We all know the saying that there is strength in numbers. The next revolution in space technology could be the use of swarms of tiny spacecraft, called CubeSats, that work together to achieve things greater than what any lone spacecraft can. CubeSats, assemble! 

A CubeSat is a miniature satellite made up of one or more standard-sized ‘units’. Each unit measures just 10 cm×10 cm×10 cm and weighs less than two kilograms. They are quick and cheap to produce and can carry all sorts of instruments on board. Almost 2000 of these tiny spacecraft have already been launchedinto space; while these have mostly operated alone, technological developments in recent years mean that we may soon use ‘swarms’ of tens of CubeSats that operate autonomously. 

A single CubeSat unit can be held in one hand
A single CubeSat unit can be held in one hand 

“In the last four years we’ve demonstrated that CubeSats can effectively communicate with each other via inter-satellite links, and we have exciting developments in our technology programme for their movement control in all directions,” explains Roger Walker, head of ESA’s CubeSat Systems Unit. “When you combine this finely controlled propulsion with inter-satellite links and visual or radio-based navigation, from a hardware perspective you’re able to fly swarms. All that’s left is to address the challenges in software to guide, control and safely manage the swarm as a whole.”

CubeSats flying together
CubeSats flying together

CubeSat swarms could greatly outperform classical spacecraft systems, or even touch totally new application areas impossible to address with classical configurations. This is why ESA is asking for your innovative ideas for new mission concepts enabled by swarms of CubeSats. The open call for ideas, which is being run by the Preparation element of ESA’s Basic Activities through the Open Space Innovation Platform (OSIP), welcomes ideas for both scientific and commercial applications.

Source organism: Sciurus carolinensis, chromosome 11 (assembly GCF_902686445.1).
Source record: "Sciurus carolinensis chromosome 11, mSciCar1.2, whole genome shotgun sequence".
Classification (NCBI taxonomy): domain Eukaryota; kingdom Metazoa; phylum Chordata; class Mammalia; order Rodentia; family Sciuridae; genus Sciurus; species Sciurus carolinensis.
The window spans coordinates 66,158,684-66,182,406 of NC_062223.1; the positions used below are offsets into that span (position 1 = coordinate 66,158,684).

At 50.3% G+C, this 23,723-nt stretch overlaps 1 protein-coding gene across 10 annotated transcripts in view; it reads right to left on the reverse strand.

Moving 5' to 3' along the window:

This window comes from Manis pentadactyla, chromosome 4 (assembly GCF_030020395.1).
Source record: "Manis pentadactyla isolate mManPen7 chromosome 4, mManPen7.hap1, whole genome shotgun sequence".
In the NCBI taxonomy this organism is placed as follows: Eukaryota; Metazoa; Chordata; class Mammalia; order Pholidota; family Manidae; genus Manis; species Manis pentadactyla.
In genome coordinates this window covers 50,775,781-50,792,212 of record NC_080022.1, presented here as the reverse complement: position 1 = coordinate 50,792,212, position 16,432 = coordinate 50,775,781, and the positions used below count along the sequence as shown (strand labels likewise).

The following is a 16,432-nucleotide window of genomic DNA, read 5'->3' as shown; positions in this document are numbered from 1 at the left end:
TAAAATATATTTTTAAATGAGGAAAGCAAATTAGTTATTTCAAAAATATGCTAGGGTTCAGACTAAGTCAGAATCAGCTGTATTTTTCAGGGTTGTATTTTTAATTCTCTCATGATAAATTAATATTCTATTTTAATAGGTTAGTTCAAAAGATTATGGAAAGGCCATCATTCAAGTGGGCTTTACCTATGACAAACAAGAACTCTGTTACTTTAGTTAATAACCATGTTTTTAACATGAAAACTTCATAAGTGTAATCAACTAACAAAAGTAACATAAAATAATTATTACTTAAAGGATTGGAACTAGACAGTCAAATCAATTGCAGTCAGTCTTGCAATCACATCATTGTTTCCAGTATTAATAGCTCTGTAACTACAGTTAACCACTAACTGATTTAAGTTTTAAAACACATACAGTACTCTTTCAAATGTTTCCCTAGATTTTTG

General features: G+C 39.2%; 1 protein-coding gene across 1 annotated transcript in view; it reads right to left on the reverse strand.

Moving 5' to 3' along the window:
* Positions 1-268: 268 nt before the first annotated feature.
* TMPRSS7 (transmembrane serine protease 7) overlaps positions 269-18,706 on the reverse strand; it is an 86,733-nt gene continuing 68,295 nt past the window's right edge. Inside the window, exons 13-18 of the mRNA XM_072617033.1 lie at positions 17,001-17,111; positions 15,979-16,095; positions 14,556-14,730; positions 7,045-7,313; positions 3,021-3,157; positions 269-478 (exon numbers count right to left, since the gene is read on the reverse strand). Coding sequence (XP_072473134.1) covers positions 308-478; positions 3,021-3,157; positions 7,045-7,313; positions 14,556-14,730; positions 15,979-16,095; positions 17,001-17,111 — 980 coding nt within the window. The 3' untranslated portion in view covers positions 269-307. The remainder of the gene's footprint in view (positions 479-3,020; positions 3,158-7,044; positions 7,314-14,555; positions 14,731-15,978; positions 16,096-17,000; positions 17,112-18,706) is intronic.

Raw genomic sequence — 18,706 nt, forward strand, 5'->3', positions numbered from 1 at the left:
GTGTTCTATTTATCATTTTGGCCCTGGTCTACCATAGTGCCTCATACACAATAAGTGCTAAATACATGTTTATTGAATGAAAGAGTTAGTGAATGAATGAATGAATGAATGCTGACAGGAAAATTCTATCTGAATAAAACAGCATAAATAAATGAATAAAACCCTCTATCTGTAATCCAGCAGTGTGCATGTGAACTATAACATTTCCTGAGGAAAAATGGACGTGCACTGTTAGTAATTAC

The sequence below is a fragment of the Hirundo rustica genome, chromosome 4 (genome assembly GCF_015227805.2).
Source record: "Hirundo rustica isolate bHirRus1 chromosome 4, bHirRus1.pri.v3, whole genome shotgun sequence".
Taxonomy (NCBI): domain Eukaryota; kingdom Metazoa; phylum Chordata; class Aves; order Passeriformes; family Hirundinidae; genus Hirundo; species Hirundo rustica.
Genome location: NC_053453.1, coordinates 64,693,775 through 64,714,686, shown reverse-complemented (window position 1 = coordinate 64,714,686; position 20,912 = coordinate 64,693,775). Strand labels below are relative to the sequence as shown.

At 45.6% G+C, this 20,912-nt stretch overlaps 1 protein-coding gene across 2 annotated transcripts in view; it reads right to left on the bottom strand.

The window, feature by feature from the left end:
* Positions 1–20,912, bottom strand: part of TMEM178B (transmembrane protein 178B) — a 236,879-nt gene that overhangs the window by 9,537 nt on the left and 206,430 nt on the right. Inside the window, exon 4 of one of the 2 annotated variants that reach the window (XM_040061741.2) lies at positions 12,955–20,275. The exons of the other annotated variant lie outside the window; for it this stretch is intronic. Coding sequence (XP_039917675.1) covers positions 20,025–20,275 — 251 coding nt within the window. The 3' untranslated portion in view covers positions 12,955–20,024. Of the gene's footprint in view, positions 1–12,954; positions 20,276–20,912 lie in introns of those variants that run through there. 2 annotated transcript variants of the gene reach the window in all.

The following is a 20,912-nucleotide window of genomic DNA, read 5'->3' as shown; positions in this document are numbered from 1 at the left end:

Roger: “We really encourage proposals from consortia – partnerships between industry and research institutes – because in our experience this leads to concepts which are realistic from a technical point of view, while being focused on interesting applications.”

The Preparation element of ESA's Basic Activities
The Preparation element of ESA’s Basic Activities

There are two types of swarms you could consider. One is a distributed swarm, in which many CubeSats fly in formation, connected by inter-satellite links and using onboard data processing techniques to generate a single output that gets sent back to Earth. The alternative is an aggregated swarm, in which separate CubeSats rendezvous and dock together, potentially with a larger central hub, to form a larger modular spacecraft that can autonomously (re)assemble itself. Both types of swarms allow us to overcome the size and weight constraints of the rockets that carry them to space, and could challenge classical spacecraft design methods and operations. 

Swarms could be particularly useful for applications in astronomy, heliophysics, Earth observation and telecommunication. For example, a swarm could function as a large in-space telescope, or it could measure how solar wind varies across space. This can be done either close to Earth or in deep space. Swarms could also provide improved, cheaper or novel forms of telecommunication and remote sensing for Earth science and commercial applications. 

“The concept of using CubeSat swarms for a wide variety of missions has never had a dedicated open call before at ESA. I’m very excited to see what comes from this call. Previous open calls have resulted in ideas which we never thought of, and we’ll certainly push the boundaries of the state of the art, leading to new breakthroughs.” – Roger Walker

Via ESA.int